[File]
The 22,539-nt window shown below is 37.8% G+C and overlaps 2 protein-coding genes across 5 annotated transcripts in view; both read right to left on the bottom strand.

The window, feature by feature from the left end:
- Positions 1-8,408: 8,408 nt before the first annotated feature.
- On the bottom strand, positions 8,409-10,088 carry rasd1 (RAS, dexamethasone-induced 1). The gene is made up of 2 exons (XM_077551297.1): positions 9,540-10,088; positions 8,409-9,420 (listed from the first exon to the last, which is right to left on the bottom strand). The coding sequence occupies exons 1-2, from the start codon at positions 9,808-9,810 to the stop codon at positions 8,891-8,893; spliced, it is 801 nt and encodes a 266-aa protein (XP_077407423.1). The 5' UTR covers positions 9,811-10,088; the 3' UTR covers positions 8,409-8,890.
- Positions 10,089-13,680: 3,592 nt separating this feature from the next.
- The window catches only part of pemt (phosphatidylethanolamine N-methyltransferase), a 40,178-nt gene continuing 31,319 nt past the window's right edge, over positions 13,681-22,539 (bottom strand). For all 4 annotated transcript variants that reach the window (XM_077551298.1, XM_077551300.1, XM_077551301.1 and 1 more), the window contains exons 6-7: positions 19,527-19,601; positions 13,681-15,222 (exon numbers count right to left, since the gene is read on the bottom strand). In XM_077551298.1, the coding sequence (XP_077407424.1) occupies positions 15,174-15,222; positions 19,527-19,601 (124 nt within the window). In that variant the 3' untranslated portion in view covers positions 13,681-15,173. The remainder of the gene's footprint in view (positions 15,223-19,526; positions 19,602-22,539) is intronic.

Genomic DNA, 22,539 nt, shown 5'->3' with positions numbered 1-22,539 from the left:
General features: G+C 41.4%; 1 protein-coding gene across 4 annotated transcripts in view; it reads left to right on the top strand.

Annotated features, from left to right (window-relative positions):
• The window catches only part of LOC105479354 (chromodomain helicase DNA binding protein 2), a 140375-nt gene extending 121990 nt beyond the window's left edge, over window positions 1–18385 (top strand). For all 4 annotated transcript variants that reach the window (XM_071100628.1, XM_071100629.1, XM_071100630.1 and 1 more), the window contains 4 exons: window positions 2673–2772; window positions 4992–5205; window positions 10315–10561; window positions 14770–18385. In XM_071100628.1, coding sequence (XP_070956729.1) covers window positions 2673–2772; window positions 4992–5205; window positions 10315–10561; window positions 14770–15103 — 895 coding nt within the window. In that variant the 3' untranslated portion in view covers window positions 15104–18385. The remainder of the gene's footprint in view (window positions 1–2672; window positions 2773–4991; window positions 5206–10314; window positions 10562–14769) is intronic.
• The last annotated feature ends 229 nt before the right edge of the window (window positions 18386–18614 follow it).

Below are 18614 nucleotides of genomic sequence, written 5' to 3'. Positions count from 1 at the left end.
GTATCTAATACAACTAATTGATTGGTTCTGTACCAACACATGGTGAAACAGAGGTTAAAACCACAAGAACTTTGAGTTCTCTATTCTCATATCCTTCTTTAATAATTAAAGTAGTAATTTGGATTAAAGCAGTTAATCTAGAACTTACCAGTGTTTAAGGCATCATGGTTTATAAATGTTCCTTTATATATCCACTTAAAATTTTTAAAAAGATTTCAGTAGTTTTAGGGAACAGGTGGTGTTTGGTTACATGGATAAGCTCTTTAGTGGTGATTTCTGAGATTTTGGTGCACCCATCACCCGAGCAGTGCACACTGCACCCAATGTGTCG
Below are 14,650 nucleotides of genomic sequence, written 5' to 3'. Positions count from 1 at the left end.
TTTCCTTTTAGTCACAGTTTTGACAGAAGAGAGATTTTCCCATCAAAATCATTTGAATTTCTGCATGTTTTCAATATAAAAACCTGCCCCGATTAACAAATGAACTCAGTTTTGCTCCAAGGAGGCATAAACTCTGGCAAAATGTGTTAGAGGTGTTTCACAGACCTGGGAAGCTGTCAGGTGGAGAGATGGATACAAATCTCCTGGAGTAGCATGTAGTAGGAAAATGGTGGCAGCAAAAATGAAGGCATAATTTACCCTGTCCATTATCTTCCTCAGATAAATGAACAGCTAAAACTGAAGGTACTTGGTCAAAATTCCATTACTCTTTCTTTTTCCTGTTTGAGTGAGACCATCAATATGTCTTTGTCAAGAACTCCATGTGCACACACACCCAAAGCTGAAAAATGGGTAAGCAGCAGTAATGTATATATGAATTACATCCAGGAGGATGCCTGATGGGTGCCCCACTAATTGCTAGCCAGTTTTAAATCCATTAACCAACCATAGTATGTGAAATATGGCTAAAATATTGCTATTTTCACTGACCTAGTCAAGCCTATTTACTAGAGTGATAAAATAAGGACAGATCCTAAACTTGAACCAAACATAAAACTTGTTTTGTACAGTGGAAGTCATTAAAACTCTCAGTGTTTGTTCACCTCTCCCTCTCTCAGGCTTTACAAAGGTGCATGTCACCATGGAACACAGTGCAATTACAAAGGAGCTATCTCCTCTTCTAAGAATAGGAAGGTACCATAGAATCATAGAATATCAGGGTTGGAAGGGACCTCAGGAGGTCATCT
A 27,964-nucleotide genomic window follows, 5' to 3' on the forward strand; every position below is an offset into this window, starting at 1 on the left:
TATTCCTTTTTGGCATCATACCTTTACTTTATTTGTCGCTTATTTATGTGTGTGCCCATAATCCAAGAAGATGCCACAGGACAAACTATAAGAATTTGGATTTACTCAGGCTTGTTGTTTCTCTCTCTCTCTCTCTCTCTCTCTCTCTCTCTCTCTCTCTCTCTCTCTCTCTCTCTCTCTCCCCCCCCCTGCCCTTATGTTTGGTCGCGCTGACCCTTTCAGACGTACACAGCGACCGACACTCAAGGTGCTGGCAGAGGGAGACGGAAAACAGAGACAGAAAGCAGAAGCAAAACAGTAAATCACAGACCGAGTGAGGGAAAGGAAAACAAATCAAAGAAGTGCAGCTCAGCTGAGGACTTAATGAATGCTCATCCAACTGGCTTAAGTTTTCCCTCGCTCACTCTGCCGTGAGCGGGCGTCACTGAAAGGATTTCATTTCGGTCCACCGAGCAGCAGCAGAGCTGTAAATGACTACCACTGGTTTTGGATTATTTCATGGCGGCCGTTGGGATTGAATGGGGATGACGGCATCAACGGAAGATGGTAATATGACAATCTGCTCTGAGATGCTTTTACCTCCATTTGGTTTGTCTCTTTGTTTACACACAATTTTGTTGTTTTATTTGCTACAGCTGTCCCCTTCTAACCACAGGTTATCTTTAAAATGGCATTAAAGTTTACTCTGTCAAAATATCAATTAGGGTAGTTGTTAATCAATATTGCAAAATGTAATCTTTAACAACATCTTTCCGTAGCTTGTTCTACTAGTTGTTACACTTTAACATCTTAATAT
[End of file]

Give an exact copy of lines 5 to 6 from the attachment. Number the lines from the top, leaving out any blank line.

- Positions 10,089-13,680: 3,592 nt separating this feature from the next.
- The window catches only part of pemt (phosphatidylethanolamine N-methyltransferase), a 40,178-nt gene continuing 31,319 nt past the window's right edge, over positions 13,681-22,539 (bottom strand). For all 4 annotated transcript variants that reach the window (XM_077551298.1, XM_077551300.1, XM_077551301.1 and 1 more), the window contains exons 6-7: positions 19,527-19,601; positions 13,681-15,222 (exon numbers count right to left, since the gene is read on the bottom strand). In XM_077551298.1, the coding sequence (XP_077407424.1) occupies positions 15,174-15,222; positions 19,527-19,601 (124 nt within the window). In that variant the 3' untranslated portion in view covers positions 13,681-15,173. The remainder of the gene's footprint in view (positions 15,223-19,526; positions 19,602-22,539) is intronic.